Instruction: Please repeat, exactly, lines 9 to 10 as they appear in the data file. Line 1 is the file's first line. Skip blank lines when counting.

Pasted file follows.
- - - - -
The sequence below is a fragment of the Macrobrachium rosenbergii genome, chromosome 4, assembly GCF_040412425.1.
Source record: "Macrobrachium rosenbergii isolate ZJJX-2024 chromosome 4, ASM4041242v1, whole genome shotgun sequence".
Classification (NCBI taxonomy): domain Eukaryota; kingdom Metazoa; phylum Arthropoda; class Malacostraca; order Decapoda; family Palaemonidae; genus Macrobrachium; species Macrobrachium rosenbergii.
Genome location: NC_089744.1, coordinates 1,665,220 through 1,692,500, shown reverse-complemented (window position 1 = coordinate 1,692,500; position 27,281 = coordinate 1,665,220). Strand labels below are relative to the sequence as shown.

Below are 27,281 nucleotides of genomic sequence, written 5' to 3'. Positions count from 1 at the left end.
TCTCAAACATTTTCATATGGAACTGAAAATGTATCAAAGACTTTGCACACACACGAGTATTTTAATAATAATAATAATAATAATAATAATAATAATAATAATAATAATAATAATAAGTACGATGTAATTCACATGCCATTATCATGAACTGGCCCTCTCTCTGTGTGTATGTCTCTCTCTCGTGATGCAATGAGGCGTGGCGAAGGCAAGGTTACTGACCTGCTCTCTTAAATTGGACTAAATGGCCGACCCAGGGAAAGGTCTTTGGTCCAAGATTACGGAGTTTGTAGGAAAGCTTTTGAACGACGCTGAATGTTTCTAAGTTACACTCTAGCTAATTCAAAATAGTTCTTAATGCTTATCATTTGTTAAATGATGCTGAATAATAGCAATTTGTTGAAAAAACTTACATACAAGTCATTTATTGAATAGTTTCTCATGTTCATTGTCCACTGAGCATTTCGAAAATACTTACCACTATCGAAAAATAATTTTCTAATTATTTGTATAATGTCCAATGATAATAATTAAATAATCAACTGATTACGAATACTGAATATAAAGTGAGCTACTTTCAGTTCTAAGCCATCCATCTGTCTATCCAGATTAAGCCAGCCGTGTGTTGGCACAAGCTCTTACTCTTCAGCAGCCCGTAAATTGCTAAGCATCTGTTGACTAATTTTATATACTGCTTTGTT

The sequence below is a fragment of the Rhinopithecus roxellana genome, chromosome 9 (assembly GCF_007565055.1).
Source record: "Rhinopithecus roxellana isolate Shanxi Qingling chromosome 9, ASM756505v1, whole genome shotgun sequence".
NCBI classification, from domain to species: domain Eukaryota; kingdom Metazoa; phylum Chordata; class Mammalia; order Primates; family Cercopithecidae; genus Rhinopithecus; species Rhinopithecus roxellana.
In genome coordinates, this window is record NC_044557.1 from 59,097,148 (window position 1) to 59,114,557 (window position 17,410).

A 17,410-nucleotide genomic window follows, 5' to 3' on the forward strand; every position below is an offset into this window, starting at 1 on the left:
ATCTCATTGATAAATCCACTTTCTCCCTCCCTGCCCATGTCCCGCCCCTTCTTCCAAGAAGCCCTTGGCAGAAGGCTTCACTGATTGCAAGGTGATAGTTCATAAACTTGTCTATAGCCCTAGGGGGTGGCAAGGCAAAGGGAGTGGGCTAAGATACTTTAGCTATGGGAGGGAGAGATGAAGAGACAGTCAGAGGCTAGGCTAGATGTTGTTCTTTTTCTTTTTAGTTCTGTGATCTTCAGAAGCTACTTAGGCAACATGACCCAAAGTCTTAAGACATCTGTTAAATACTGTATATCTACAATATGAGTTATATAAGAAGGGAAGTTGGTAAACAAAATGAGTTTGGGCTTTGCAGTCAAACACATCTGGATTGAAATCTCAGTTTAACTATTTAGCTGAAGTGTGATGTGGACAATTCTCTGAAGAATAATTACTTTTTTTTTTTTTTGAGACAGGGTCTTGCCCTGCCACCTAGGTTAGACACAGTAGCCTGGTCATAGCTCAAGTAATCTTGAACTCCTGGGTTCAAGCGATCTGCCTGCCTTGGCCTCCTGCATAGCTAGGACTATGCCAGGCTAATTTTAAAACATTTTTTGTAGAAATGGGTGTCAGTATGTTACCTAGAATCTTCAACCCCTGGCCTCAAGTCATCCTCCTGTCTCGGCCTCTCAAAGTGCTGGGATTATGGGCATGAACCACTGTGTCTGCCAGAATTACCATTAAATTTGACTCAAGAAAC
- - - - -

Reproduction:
NCBI classification, from domain to species: domain Eukaryota; kingdom Metazoa; phylum Chordata; class Mammalia; order Primates; family Cercopithecidae; genus Rhinopithecus; species Rhinopithecus roxellana.
In genome coordinates, this window is record NC_044557.1 from 59,097,148 (window position 1) to 59,114,557 (window position 17,410).